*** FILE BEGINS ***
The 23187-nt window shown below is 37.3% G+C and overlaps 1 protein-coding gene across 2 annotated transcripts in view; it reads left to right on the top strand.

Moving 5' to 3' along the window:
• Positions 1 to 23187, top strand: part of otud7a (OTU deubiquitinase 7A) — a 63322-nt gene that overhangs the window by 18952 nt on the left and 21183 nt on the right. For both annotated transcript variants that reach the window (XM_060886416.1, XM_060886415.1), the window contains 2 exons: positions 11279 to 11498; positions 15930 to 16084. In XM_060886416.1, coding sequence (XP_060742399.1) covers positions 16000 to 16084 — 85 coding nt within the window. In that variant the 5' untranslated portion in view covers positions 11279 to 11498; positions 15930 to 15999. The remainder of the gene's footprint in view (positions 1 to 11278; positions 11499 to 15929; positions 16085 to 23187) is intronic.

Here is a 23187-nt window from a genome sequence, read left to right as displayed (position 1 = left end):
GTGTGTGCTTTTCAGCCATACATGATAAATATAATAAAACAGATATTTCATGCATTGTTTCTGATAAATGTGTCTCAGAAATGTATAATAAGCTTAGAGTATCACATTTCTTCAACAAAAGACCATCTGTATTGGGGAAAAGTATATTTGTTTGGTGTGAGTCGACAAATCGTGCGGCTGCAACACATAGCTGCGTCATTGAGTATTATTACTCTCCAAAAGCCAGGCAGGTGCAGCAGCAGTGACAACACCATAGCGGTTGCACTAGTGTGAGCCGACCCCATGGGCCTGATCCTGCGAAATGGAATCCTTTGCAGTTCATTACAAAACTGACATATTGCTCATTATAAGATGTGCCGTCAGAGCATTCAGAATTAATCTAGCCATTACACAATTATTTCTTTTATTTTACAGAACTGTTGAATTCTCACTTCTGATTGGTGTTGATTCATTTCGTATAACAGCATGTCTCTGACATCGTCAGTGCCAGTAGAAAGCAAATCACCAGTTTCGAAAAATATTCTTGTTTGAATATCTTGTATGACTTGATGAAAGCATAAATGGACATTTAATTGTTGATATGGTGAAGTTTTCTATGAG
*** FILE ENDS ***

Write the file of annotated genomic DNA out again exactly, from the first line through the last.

The 23187-nt window shown below is 37.3% G+C and overlaps 1 protein-coding gene across 2 annotated transcripts in view; it reads left to right on the top strand.

Moving 5' to 3' along the window:
• Positions 1 to 23187, top strand: part of otud7a (OTU deubiquitinase 7A) — a 63322-nt gene that overhangs the window by 18952 nt on the left and 21183 nt on the right. For both annotated transcript variants that reach the window (XM_060886416.1, XM_060886415.1), the window contains 2 exons: positions 11279 to 11498; positions 15930 to 16084. In XM_060886416.1, coding sequence (XP_060742399.1) covers positions 16000 to 16084 — 85 coding nt within the window. In that variant the 5' untranslated portion in view covers positions 11279 to 11498; positions 15930 to 15999. The remainder of the gene's footprint in view (positions 1 to 11278; positions 11499 to 15929; positions 16085 to 23187) is intronic.

Here is a 23187-nt window from a genome sequence, read left to right as displayed (position 1 = left end):
GTGTGTGCTTTTCAGCCATACATGATAAATATAATAAAACAGATATTTCATGCATTGTTTCTGATAAATGTGTCTCAGAAATGTATAATAAGCTTAGAGTATCACATTTCTTCAACAAAAGACCATCTGTATTGGGGAAAAGTATATTTGTTTGGTGTGAGTCGACAAATCGTGCGGCTGCAACACATAGCTGCGTCATTGAGTATTATTACTCTCCAAAAGCCAGGCAGGTGCAGCAGCAGTGACAACACCATAGCGGTTGCACTAGTGTGAGCCGACCCCATGGGCCTGATCCTGCGAAATGGAATCCTTTGCAGTTCATTACAAAACTGACATATTGCTCATTATAAGATGTGCCGTCAGAGCATTCAGAATTAATCTAGCCATTACACAATTATTTCTTTTATTTTACAGAACTGTTGAATTCTCACTTCTGATTGGTGTTGATTCATTTCGTATAACAGCATGTCTCTGACATCGTCAGTGCCAGTAGAAAGCAAATCACCAGTTTCGAAAAATATTCTTGTTTGAATATCTTGTATGACTTGATGAAAGCATAAATGGACATTTAATTGTTGATATGGTGAAGTTTTCTATGAG